One of the most common ways to pay off accumulated medical bills and credit card debt is to take a home equity line of credit, or HELOC, on your home. According to a recent CNBC article by Diana Olick, homeowners are sitting on trillions of dollars in cash.
How Is This Possible?
In the third quarter of 2017, the amount of equity homeowners reached was at an all-time high of $5.5 trillion. HELOCs and refinancing an original mortgage are the two most popular ways to tap into money from the equity in your home. From there, you could either pay off debt or pay for a large expense, like a renovation. Interest rates are still historically low, and house values have continued to rise in the past few years. This has created equity that homeowners can tap into.
The article points out that borrowers deducted the interest on HELOCs on their federal income tax returns. However, the new tax bill eliminates this deduction. Borrowers used to be able to deduct interest paid on up to $100,000 in home equity loan debt. You can still deduct interest paid on a primary mortgage up to $750,000 worth of mortgage debt.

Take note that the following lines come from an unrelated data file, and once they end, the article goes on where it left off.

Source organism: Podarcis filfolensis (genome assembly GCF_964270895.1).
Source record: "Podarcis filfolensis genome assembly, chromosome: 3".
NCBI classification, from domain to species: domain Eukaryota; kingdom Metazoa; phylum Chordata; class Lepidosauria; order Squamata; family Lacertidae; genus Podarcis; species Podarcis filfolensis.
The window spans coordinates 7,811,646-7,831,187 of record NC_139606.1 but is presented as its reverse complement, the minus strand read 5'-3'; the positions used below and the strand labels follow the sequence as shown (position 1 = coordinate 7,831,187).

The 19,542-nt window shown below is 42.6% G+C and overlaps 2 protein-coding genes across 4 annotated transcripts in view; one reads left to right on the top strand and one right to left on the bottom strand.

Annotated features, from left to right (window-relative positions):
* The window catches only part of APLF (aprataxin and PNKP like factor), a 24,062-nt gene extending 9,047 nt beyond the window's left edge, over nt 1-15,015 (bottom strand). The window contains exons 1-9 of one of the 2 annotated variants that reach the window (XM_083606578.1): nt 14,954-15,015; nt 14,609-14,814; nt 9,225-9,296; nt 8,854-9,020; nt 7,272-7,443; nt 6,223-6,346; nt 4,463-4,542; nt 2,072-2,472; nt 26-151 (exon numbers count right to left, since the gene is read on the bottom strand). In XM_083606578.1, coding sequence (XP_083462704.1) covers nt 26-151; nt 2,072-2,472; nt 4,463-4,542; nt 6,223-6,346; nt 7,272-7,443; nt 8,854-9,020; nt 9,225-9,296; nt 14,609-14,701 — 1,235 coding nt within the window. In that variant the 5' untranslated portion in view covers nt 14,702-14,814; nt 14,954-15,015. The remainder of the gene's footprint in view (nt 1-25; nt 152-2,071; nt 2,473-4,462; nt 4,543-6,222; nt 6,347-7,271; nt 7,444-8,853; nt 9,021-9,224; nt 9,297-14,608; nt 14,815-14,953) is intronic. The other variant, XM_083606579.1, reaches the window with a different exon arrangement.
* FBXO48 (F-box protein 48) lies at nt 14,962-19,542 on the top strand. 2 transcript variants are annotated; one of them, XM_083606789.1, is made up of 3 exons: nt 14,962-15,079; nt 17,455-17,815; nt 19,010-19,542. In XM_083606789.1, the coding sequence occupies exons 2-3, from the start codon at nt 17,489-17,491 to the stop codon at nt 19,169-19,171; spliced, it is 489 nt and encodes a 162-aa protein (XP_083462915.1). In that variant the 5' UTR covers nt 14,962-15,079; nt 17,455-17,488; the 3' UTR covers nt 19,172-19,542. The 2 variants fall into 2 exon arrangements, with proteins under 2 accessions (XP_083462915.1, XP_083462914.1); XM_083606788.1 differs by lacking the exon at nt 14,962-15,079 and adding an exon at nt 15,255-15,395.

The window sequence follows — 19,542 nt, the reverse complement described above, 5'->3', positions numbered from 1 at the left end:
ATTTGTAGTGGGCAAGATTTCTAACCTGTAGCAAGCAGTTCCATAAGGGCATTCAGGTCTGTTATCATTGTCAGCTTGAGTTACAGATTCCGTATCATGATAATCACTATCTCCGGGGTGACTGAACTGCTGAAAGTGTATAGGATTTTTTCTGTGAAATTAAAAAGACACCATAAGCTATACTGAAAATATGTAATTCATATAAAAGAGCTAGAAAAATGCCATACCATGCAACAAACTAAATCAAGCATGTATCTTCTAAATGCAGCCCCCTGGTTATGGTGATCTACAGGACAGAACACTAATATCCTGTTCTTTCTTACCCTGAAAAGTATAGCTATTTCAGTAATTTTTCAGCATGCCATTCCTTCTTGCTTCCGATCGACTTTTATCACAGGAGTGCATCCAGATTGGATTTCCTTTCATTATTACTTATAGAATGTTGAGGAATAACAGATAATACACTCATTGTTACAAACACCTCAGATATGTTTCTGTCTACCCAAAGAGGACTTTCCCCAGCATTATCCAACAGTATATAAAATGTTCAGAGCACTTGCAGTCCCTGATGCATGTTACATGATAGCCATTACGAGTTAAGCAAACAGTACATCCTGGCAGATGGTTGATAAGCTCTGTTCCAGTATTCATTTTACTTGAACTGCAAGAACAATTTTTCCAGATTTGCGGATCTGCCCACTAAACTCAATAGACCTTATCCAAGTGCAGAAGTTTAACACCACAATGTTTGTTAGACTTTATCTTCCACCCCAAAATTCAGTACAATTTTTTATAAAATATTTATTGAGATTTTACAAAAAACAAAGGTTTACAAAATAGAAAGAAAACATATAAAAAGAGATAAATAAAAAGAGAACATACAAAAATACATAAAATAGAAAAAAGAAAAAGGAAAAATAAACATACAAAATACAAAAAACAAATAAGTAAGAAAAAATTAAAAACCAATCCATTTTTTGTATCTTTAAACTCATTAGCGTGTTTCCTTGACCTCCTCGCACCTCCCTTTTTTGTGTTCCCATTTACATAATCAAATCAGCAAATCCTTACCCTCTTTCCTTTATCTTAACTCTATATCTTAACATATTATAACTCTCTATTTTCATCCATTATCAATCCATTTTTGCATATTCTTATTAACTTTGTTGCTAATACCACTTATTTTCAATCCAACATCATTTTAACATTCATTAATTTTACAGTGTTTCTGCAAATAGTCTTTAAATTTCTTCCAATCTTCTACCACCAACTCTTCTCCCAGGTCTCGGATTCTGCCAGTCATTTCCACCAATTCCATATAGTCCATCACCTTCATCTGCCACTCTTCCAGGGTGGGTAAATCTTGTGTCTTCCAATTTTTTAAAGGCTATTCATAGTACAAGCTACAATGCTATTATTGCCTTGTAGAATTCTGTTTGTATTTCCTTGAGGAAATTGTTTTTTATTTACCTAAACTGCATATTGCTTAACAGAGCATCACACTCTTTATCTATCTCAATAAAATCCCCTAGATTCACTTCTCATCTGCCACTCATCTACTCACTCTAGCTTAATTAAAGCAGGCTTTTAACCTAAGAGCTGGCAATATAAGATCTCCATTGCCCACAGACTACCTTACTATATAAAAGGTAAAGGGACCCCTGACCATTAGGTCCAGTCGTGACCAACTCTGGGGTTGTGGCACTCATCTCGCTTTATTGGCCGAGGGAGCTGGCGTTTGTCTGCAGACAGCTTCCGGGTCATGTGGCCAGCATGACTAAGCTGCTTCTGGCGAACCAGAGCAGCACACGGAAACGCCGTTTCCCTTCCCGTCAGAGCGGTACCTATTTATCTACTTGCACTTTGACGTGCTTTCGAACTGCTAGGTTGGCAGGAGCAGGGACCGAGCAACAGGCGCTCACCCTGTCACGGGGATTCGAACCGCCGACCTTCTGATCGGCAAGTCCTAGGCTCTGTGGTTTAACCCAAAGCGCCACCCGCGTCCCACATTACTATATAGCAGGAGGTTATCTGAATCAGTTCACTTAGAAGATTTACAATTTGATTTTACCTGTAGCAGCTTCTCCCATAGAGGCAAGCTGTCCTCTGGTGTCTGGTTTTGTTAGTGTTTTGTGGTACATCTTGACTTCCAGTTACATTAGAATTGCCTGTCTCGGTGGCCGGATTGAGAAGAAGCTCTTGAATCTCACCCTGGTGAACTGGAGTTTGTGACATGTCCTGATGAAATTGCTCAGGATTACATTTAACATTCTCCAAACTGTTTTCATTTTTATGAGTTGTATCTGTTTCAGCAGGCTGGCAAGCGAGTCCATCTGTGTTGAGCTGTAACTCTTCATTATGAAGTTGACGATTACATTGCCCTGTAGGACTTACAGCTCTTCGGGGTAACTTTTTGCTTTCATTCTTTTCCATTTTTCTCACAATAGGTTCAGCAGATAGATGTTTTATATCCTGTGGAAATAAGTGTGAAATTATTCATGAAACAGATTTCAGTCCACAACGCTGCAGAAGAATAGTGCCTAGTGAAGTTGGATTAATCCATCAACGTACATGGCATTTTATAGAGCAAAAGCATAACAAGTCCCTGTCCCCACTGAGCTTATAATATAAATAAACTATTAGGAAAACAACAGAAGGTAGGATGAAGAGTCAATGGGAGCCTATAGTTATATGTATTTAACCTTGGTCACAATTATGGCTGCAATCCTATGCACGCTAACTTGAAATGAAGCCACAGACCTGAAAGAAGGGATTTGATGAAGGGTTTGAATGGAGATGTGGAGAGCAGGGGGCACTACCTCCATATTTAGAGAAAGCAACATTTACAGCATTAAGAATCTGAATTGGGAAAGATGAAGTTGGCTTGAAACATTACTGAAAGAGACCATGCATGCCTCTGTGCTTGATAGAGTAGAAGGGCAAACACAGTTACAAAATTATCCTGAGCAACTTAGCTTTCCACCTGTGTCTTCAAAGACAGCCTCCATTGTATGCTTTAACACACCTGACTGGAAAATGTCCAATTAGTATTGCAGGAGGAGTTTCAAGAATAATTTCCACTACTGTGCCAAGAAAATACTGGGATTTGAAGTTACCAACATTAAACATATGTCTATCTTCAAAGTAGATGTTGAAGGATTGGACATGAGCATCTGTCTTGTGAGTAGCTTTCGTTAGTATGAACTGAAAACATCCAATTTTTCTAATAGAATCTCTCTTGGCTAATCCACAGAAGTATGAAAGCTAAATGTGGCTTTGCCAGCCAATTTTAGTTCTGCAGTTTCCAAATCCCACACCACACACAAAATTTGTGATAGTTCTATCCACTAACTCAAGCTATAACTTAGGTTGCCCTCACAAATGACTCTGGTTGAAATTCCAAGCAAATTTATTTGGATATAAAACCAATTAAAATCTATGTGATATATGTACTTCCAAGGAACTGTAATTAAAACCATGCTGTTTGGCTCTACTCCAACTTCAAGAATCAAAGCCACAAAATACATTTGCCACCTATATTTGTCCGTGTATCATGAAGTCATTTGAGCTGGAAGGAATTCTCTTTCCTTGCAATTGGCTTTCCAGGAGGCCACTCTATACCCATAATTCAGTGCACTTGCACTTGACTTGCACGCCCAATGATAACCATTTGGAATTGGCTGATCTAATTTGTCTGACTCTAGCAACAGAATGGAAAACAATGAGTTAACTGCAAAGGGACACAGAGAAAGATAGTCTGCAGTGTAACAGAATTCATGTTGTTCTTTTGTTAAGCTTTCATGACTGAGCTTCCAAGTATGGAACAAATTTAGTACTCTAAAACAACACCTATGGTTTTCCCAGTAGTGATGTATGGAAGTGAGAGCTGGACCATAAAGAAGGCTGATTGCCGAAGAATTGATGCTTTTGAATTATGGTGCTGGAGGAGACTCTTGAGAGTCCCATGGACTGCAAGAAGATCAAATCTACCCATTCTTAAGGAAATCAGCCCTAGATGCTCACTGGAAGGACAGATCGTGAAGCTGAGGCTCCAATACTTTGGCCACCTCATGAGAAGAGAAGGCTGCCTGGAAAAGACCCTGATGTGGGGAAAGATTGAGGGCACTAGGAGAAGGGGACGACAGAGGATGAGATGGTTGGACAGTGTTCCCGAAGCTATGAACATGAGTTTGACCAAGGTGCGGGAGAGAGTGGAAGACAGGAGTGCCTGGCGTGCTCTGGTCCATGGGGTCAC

The new tax law also caps the deduction for property taxes at $10,000, which may cause housing prices to drop in some areas. In turn, homeowners may lose some of the equity in their homes.
What This Means for the Average Consumer
If you are not able to do a cash-out refinance where you get the lump sum equity out of your house all at one time, and if you cannot do a HELOC due to bad credit or lack of enough equity, you need to speak to a knowledgeable bankruptcy attorney about a Chapter 13 debt consolidation plan.
Chapter 13 is a way to protect the equity in your home from creditors and pay the debt. The attorneys at Bond & Botes offer a free consultation where you can talk with an experienced attorney who can take you through every step of the Chapter 13 process. Contact us today for more information.
Heather Ellis Banks is an Associate Attorney at the Bond & Botes Law Offices in Knoxville, Tennessee. She holds a Bachelor of Science from the University of Tennessee Knoxville, and a Juris Doctorate from the University of Memphis, Cecil.C. Humphreys School of Law. She has been helping consumers to navigate through the bankruptcy process since 2005. Read her full bio here.